The flow pattern in the portal vein is usually monophasic with a near constant velocity throughout the cardiac cycle (Fig. 1 and 2).
Decreased compliance of the liver vascular bed and/or increases in blood volume flow to the liver lead to enhanced pulsatility in portal vein flow. Common reasons include cirrhosis of the liver, right-sided CHF and tricuspid regurgitation (1).
Increased pulsatility usually takes the form of an undulating waveform with one dip and one peak per cardiac cycle (Fig. 3 and 4).
Occasionally the whole central venous phasicity is transmitted across the sinusoids resulting in a tetrainflectional, triphasic flow pattern in the portal vein (Fig. 5).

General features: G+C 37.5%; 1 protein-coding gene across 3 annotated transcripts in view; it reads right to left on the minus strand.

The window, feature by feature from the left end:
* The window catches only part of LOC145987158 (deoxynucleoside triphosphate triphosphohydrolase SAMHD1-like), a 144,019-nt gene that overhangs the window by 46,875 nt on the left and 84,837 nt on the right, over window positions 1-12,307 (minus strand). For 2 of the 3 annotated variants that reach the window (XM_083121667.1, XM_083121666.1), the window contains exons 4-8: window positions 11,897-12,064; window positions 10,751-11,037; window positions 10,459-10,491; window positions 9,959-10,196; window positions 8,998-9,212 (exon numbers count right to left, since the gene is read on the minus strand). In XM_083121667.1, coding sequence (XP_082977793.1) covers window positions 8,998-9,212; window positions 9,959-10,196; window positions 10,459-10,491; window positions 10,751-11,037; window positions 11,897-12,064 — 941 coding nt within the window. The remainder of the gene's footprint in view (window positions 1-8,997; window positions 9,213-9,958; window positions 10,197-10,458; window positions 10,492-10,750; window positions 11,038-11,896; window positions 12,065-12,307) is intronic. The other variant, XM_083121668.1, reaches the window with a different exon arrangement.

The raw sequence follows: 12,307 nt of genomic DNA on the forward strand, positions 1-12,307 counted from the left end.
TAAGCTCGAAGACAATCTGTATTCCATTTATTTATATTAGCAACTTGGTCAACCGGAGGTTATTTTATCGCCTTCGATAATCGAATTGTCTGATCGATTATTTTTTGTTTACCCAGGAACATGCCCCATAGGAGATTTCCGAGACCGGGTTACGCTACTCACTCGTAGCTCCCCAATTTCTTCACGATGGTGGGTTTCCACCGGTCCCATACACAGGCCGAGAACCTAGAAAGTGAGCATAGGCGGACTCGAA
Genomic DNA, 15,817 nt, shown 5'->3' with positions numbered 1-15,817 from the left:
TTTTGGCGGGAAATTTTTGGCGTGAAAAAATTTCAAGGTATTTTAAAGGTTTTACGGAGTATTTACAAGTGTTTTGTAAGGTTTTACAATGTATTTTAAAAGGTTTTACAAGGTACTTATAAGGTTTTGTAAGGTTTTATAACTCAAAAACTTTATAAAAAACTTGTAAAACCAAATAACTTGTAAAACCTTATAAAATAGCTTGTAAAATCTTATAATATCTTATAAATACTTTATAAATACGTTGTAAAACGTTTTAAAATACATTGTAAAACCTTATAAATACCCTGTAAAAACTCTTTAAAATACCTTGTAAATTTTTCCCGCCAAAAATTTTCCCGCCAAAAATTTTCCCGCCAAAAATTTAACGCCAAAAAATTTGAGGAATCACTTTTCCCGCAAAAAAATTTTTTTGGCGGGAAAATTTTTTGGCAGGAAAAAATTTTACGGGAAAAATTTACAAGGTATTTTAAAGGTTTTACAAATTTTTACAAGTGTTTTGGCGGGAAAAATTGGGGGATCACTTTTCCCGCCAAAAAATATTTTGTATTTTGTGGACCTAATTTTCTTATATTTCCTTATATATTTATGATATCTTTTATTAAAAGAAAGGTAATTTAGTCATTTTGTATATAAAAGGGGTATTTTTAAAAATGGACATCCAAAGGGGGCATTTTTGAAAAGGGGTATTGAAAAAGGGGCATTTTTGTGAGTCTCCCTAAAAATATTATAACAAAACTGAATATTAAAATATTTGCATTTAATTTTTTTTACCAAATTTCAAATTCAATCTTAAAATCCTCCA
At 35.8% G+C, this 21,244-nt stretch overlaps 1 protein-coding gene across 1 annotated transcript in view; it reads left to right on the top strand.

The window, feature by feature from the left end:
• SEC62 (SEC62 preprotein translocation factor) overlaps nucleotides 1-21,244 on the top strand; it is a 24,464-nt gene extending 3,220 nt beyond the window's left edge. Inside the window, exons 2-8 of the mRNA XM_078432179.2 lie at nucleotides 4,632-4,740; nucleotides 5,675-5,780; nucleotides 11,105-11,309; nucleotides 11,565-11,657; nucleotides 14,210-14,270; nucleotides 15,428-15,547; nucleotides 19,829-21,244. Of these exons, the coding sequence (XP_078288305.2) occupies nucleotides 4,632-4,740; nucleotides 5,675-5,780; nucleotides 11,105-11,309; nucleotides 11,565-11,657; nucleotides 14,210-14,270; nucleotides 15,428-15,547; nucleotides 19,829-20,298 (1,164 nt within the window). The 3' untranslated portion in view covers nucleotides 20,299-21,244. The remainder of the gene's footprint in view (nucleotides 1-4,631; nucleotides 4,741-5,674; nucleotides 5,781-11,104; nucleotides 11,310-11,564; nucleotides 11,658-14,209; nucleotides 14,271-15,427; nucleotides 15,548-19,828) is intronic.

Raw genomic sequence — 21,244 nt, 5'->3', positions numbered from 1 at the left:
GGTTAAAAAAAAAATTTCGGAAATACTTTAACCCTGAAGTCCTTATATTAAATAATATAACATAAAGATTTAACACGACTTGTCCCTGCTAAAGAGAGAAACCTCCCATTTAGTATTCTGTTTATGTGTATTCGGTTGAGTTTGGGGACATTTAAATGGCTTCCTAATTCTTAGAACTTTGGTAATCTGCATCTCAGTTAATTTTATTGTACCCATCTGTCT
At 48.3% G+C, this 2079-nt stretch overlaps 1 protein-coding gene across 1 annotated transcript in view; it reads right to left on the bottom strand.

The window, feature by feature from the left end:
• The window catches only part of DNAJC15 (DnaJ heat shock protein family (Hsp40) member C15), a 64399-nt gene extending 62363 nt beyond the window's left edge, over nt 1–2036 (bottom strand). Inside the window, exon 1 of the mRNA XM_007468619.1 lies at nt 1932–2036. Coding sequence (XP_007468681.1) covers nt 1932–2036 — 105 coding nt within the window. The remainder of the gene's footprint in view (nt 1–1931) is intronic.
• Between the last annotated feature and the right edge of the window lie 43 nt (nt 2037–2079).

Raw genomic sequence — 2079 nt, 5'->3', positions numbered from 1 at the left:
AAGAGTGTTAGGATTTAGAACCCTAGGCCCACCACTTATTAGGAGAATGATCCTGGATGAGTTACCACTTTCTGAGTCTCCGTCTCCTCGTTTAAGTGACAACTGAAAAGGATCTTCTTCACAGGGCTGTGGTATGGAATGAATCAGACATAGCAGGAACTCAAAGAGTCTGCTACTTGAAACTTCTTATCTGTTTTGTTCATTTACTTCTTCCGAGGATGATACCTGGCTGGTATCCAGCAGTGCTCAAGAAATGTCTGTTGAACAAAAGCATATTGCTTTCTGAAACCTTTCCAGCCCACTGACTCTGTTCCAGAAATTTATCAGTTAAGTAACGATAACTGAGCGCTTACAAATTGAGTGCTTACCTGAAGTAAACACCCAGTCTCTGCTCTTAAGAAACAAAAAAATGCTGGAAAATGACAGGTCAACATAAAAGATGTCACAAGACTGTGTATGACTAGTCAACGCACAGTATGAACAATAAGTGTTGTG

Mirroring this waveform around the baseline (Fig. 6) results in a perfect depiction of a central venous flow pattern, in this case with a relatively blunted systolic (X) and a prominent diastolic (Y) descent typical of right-sided heart failure and/or tricuspid regurgitation (2).
- McNaughton DA, Abu-Yousef MM. Doppler US of the liver made simple. RadioGraphics. 2011;31(1):161–188. doi:10.1148/rg.311105093.
- Scheinfeld MH, Bilali A, Koenigsberg M. Understanding the spectral Doppler Waveform of the Hepatic veins in health and disease. RadioGraphics. 2009;29(7):2081–2098. doi:10.1148/rg.297095715.